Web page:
Vintage & Thrifty 1960s Wedding in New Zealand

Esther and Todd’s wedding was a 1960s inspired celebration held in New Zealand. Being in nature was also important to both of them so they held their wedding at Port Waikato School Camp, an outdoor education camp established in 1928. The site had everything they needed including a big grassy square flanked by long dormitories (ample accommodation!) a dining hall, selection of cabins, and a stunning outdoor chapel where they held their ceremony.

“The whole wedding had a 1960s mid-century vibe”, began the bride, “with a colour palette of dark green, white and bamboo. We sourced our decor primarily from op-shops , did a lot of DIY and made use of things already at the camp ourselves.”

Deciding to have their wedding at a campsite meant their guests could stay with them for the whole weekend, and help them set up and pack down of course! “Having the wedding at a campsite created this amazing community vibe,” she continued, “and it had all the facilities we needed. We had the site for the whole weekend so some guests came down on the Friday to help set up and stayed right through to Sunday morning. It’s super fun having all your best mates away together for a whole weekend and we really appreciated all the help with set up and pack down from everyone.”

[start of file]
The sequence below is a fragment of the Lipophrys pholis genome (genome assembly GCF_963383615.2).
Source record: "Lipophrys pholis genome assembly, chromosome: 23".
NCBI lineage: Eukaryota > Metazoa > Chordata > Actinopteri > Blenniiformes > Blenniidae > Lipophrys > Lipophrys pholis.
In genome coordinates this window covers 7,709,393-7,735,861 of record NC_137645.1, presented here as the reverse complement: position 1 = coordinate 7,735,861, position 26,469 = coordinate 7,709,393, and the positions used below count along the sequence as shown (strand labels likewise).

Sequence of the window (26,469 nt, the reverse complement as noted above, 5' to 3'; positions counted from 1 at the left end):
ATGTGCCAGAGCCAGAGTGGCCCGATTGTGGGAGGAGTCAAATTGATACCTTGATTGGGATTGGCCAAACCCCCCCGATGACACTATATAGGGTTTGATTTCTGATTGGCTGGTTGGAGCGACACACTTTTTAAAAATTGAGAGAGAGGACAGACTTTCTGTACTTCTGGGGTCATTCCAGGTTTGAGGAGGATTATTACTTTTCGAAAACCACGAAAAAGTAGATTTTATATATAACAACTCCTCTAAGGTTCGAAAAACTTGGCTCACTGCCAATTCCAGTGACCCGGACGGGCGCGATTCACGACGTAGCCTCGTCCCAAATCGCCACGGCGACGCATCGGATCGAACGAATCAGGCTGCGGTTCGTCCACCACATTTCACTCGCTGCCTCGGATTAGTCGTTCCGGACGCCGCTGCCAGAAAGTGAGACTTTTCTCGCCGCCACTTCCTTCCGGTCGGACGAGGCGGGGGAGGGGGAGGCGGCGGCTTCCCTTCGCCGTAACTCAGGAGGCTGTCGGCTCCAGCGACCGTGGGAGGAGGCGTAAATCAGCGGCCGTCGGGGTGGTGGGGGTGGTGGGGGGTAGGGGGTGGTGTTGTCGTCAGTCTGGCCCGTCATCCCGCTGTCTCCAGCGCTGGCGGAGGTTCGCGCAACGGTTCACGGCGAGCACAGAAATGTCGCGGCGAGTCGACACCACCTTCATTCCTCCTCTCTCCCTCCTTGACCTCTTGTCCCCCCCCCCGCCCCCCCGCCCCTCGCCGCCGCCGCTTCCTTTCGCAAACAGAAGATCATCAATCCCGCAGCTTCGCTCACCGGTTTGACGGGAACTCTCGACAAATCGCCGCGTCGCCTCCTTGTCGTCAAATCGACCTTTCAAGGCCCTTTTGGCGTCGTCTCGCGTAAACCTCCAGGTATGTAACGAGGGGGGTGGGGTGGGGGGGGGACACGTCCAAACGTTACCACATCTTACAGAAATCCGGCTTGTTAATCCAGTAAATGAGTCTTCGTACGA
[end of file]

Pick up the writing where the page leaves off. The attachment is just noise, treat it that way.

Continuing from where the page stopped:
Esther and Todd are both involved in music and met through their shared network of musician friends, so music was an important part of their wedding day ceremony. “We were married by my Uncle Rob, it was lovely to have someone close to us officiate, and we wrote our own vows together, taking time to figure out what things we wanted to promise each other. Being musicians we also wanted our ceremony to have lots of music, and proper performances, not just background music during register signing.”